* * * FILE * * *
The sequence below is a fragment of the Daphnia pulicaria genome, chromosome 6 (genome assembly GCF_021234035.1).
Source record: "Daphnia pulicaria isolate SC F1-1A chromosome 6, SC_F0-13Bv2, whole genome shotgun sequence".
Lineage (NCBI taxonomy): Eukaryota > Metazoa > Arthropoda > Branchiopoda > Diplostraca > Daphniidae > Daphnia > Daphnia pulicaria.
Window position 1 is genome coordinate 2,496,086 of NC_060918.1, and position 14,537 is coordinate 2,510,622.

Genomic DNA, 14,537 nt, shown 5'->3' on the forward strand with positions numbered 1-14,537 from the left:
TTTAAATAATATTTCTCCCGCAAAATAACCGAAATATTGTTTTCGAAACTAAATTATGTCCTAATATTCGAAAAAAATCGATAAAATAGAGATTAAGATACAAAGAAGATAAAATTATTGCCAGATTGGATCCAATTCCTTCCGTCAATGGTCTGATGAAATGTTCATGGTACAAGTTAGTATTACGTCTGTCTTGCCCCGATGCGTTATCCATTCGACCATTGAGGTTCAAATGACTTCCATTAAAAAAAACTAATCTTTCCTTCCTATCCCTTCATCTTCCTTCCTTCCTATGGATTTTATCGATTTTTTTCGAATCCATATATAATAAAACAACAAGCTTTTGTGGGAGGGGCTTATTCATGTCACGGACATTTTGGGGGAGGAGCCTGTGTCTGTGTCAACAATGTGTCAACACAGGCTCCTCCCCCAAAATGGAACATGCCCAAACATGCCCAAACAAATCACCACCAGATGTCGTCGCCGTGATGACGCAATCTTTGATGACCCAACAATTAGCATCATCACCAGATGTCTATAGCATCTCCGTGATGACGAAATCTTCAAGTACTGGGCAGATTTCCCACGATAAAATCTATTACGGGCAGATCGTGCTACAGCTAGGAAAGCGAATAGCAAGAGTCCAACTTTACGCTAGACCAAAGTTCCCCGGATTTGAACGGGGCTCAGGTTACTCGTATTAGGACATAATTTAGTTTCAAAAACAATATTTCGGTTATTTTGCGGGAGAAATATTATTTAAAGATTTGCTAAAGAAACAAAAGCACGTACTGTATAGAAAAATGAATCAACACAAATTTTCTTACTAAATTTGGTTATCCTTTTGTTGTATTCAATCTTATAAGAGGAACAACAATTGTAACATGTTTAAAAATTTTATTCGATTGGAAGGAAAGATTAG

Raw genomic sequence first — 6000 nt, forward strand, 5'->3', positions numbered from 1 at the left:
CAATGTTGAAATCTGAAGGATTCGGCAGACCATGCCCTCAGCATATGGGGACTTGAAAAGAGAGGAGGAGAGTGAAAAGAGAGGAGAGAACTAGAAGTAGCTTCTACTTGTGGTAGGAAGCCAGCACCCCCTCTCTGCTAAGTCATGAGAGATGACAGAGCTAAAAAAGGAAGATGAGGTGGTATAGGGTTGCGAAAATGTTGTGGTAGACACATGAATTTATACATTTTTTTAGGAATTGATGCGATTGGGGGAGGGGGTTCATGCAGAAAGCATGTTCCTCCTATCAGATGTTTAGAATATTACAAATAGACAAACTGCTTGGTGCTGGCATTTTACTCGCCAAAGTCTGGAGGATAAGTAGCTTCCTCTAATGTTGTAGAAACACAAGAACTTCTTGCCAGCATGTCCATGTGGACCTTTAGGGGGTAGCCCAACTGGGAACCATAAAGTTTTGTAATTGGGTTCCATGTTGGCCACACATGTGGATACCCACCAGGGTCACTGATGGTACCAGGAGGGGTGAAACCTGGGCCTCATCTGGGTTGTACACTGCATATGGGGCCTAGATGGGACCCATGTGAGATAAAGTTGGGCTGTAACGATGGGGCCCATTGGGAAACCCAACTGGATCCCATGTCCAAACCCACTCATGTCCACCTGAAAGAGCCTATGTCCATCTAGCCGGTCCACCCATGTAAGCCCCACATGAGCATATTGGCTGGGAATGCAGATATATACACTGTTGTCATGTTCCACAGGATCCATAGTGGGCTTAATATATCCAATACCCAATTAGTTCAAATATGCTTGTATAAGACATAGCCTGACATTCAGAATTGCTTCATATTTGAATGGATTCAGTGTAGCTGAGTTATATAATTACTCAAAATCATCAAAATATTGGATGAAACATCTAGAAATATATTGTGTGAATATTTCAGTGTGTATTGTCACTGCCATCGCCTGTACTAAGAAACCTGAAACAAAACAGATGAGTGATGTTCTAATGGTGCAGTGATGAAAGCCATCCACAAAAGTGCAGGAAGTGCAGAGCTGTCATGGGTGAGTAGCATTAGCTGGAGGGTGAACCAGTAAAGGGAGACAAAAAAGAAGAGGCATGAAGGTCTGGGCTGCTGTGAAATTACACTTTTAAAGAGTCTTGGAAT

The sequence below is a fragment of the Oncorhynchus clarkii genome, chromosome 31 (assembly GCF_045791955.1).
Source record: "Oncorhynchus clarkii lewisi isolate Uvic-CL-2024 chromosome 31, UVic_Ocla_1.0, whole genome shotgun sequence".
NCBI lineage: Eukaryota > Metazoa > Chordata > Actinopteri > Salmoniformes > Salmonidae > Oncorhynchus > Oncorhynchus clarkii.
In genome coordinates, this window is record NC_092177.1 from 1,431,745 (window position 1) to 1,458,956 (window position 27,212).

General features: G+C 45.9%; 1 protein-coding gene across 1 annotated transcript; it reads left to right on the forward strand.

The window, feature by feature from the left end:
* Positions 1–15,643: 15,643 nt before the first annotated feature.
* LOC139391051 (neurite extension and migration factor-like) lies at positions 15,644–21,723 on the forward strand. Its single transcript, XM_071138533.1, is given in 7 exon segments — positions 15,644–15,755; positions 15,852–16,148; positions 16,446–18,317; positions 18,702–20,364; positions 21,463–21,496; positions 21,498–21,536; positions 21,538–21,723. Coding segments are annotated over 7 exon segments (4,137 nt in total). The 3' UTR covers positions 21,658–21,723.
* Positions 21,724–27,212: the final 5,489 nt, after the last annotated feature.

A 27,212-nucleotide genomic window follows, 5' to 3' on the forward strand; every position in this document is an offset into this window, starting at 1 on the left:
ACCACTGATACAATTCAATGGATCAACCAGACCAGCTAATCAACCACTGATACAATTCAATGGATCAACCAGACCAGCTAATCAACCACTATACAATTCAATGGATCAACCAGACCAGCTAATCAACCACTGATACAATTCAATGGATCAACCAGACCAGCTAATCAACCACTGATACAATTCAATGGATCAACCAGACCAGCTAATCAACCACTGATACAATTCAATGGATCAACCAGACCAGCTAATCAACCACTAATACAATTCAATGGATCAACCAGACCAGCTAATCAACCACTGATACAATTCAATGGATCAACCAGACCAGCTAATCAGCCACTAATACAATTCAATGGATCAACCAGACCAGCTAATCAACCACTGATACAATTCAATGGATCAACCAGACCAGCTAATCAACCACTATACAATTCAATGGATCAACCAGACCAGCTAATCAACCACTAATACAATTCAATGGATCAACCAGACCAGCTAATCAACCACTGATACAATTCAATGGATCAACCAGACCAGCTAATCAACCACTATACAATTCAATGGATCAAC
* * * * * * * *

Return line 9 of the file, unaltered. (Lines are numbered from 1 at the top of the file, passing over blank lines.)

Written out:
The sequence below is a fragment of the Oncorhynchus clarkii genome, chromosome 31 (assembly GCF_045791955.1).